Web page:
(Chapter XI, section 11)
and the oases
The subject of this section will be the population of the eastern part of the Italian territory of Libya, and of Siwa Oasis, Which is under Egyptian suzerainty. This population is largely Arabic-speaking, although the Siwans still maintain a Senhajan idiom; the Cyrenaican tribes of Berber ancestry have been linguistically Arabicized. In this territory there are three general classes of people (1) Oasis Berbers (2) Arabized agricultural Berbers, in Cyrenaica and Marmarica, (3) Nomadic tribes, mostly of Arab origin. The third group lives mostly in the hinterland of Cyrenaica, and in the neighborhood of the oases of Awjila and Magiabra.
The oasis dwellers of Siwa and Awjila are so much alike that they may be considered together.82 In both there is a considerable homogeneity of type, and this type differs little from that described in Kharga, except that here it is more extreme. We have anthropometric data on the stature and bodily segments only from Awjila. These oasis dwellers are short, with a mean stature of 161 cm.; relatively long armed, with a relative span of 105. The shoulders are relatively broad and the legs somewhat short. The Siwans on the whole seem very much the same, judging from descriptions and photographs. Neither of these populations appears particularly well nourished.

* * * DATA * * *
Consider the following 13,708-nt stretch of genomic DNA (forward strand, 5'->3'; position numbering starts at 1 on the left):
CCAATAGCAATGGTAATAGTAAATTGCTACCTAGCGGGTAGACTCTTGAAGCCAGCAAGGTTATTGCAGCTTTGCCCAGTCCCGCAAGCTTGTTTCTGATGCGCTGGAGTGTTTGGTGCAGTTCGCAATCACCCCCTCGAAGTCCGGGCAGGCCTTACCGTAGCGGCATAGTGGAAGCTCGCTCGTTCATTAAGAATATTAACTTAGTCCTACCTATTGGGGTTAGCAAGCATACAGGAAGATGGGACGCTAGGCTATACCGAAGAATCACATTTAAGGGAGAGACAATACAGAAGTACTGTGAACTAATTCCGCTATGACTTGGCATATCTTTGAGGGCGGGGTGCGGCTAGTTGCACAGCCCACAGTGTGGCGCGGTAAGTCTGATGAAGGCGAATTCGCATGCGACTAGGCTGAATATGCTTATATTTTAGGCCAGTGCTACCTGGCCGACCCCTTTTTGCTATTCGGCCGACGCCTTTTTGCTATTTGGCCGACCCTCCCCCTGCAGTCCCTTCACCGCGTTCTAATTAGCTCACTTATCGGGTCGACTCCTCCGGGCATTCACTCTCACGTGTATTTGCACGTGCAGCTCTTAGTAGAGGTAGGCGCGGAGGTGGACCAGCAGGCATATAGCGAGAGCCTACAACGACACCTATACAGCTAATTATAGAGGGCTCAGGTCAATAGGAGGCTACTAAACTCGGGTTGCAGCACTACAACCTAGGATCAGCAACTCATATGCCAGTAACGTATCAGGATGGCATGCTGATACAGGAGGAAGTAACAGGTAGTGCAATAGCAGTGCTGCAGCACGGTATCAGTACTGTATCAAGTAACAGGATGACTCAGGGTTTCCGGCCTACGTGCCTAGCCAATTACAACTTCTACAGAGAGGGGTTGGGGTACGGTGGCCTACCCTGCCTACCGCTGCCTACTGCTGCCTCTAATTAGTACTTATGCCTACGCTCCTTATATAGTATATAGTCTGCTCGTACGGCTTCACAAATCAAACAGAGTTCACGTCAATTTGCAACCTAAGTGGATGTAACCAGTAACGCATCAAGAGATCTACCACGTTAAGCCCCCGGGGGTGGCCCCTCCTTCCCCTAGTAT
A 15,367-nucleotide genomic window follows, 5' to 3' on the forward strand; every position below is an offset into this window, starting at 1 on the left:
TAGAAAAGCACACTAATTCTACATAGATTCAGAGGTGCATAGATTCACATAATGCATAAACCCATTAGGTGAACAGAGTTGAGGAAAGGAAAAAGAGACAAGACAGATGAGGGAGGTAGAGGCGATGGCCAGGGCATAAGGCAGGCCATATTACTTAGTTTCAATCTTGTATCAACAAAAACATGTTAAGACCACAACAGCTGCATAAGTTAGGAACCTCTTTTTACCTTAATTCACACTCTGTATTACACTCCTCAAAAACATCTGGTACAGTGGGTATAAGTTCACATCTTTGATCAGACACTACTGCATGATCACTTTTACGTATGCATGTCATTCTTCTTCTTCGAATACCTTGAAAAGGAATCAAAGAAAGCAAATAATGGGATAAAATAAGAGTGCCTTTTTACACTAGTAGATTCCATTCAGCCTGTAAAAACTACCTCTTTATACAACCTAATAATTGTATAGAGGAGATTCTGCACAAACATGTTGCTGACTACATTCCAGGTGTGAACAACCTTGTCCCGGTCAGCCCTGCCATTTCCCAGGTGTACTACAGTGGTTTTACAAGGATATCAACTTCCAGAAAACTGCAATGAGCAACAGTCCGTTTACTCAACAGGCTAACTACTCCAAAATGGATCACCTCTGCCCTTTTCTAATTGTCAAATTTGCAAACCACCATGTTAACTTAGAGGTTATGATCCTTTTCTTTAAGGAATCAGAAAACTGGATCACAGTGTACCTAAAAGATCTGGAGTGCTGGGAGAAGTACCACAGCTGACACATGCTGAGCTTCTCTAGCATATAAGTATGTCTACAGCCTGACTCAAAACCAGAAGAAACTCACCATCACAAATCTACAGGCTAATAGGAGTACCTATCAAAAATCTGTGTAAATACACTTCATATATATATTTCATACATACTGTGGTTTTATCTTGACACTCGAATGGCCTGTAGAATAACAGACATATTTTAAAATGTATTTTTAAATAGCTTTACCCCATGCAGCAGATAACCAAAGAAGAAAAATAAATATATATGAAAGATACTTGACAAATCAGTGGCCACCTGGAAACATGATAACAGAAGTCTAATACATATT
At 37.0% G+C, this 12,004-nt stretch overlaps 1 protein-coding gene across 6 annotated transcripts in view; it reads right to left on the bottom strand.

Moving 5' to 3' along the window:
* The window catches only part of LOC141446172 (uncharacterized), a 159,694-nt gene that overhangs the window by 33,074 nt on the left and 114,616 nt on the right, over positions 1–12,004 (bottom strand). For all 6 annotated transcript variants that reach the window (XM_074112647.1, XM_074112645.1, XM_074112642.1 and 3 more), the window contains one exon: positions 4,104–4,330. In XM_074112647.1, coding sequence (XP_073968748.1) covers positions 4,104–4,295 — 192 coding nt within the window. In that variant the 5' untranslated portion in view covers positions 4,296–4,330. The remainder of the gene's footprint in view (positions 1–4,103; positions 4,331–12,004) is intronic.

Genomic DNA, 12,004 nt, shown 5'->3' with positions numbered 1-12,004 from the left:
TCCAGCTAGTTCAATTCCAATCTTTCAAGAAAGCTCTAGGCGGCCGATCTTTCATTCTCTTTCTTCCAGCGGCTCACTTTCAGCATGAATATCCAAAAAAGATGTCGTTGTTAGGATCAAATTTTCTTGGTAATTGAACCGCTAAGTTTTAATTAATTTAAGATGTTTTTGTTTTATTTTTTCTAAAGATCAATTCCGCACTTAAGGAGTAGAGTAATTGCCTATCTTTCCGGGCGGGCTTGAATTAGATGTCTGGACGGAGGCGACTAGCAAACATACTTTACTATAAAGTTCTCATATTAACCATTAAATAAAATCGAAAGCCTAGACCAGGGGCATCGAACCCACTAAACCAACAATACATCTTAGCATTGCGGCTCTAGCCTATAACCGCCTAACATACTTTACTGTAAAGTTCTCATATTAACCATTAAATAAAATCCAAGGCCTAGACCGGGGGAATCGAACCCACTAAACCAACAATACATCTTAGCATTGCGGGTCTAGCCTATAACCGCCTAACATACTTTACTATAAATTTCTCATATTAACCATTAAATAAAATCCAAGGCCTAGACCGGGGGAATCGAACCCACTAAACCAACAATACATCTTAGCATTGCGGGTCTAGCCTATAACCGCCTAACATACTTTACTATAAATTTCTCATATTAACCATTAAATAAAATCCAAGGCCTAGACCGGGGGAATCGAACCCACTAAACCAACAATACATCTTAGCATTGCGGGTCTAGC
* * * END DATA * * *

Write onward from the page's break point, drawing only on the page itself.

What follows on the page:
The most notable feature about these oasis peoples is their extreme dolichocephaly. The mean for both Siwa and Awjila is 71.7, and in neither group has a single brachycephal been measured. The heads are of moderate size, with lengths of 193 mm. and breadths of 138 mm. The vault height, at least in Awjila, is relatively low, with a mean of 117 mm. On the whole these people are a hyperdolichocephalic and platycephalic group, and stand at an extreme end of the Mediterranean racial range in vault proportions. The faces are both short and narrow, with a mean menton-nasion height of 118 and bizygomatics of 130 mm. in the case of Siwa and 133 mm. in the case of Awjila. The corresponding facial indices are mesoprosopic to mildly leptoprosopic. The noses of these people are mesorrhine, with nasal indices of 70 in the case of Awjia and 73 in the case of Siwa. In both the nose height is approximately 50 mm. and the mesorrhine condition is caused not by the breadth of the nose but by its shortness.